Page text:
Academic journal article McNair Papers

6. Postwar "Peace"

Academic journal article McNair Papers

6. Postwar "Peace"

Article excerpt

   The United States intervention in Lebanon (1958),
   Santo Domingo, and South Vietnam ... as well as the
   Russian invasions of Hungary and Czechoslovakia,
   indicate the importance attributed to weak states in
   the world balance. (1)


Hans J. Morgenthau thought the international system left "the enforcement of the law to the vicissitudes of the distribution of power between the violator of the law and the victim of the violation." (2) The neutrality regime adopted at the Hague in 1907 was established for the purpose of giving smaller states the added strength of an unambiguous law to help withstand stronger belligerents. Actions that ignore the law detract from its strength if they go unanswered.

In fact, as discussed in chapter 1, enforcement measures in international law are automatic and immediate. They are imposed upon the violator not only by the victim of the violation but by the entire international community. The effect of this enforcement, however, is very often so subtle as to remain imperceptible to the determined violator, and while a definite price will be paid over the long term, it will not reverse the offense unless the victim is disposed to seek satisfaction promptly and actively. So, the automatic enforcement will, in the case of a weak neutral offended by a belligerent of relative strength, neither restore peace nor deliver justice. This seems to be the true source of Morgenthau's complaint with international law. As we have seen, even the Charter called upon the coercive use of collective power, including military force, to guarantee the peace and serve justice. During the Cold War, however, the super powers avoided confrontation while there was an increasing tendency for smaller states, acting on their own or as surrogates of their super-power patrons, to take actions that threatened or broke the international peace. The behavior of the United States during this period almost never remained impartial for any significant period of time after hostilities broke out anywhere in the world. National interests dictated policy decisions not impartial in most situations.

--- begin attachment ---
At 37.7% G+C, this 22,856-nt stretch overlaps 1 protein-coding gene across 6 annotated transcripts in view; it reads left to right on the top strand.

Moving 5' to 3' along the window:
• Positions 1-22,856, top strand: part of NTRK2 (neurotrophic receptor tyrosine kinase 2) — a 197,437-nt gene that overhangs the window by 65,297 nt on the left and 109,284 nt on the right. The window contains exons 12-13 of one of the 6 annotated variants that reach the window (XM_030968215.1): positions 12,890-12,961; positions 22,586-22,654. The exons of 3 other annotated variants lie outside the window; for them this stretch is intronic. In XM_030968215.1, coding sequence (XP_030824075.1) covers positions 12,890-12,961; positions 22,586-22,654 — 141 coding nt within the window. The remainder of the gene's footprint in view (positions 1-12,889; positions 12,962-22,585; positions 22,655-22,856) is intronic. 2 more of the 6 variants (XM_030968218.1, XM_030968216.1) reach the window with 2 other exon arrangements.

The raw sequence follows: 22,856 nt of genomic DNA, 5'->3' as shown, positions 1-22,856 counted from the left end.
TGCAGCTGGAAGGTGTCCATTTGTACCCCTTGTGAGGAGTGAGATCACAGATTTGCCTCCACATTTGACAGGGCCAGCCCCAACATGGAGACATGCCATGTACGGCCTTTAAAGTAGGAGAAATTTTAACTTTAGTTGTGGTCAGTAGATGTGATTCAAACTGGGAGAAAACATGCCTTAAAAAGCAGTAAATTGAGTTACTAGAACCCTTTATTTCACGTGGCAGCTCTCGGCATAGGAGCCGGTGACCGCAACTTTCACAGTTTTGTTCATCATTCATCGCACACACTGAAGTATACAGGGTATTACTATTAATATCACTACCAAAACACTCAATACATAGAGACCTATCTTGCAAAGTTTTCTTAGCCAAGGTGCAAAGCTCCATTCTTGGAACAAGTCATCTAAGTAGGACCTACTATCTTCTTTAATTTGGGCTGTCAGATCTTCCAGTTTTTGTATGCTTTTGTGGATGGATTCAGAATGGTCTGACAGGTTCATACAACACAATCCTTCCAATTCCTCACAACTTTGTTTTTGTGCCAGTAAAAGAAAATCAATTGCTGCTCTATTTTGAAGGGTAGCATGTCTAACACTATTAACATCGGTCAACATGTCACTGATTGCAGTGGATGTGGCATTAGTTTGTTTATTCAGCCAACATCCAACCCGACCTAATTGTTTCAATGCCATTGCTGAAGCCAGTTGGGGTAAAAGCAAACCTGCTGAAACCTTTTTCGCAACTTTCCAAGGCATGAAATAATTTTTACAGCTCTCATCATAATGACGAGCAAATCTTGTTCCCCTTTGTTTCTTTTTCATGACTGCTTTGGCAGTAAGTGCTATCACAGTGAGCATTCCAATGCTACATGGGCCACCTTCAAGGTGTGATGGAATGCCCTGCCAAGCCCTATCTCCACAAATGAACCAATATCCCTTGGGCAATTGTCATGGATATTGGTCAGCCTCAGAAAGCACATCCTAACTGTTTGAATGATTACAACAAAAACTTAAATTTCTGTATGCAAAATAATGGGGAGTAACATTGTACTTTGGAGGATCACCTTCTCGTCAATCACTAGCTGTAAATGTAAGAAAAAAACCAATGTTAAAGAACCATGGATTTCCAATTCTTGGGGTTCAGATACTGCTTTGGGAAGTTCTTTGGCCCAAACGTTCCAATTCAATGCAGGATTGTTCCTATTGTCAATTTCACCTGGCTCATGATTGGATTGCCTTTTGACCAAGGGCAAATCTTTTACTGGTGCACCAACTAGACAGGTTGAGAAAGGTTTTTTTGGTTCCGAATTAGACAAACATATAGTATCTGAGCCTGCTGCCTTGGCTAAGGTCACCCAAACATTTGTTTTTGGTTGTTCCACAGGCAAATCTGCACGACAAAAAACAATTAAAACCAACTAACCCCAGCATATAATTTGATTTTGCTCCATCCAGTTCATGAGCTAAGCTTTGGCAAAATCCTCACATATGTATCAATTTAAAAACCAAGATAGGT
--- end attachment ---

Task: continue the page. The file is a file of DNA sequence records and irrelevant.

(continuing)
In most armed conflicts between smaller states the belligerents found they had to endure the interference of some great power and hope that it would abstain from the introduction of combat forces:

   The fact that the United States is sufficiently powerful to be
   able to pursue the course which it believes is correct without
   fear of being held to account by one or the other of the
   belligerents may make its position easier in practice but it does
   not dispose of the legal contradictions. (3)

In fact, good policy (which is neutral as far as being noncombatant) partial to one or another belligerent remains inconsistent with the law of neutrality. So these same partial acts, regardless of their salutary effect, give rise to the right of diplomatic protest or even the right to act against the United States with force.

Being just and right is simply not the same as being neutral. While the United States has enjoyed benefits that in practice were identical to neutral rights, these were not rights but privileges arising from fear of more direct employment of U.S. power, not respect for the law of neutrality.

James Cable documents over 40 cases of the United States using of naval forces in implied or direct threats of military force to influence the decisionmaking process of some other state since the end of World War II. He believes that the desired results were forthcoming in over 75 percent of the cases. (4) These cases have rarely resulted in attacks against U.S. forces, fostering an insidious sort of self-deception. It is easy to believe the law stands behind you when your efforts in a just cause are successful, but this is wrong thinking because the Hague neutrality regime does not deal in terms of justice. Its objective was to preserve the peace in third states. …

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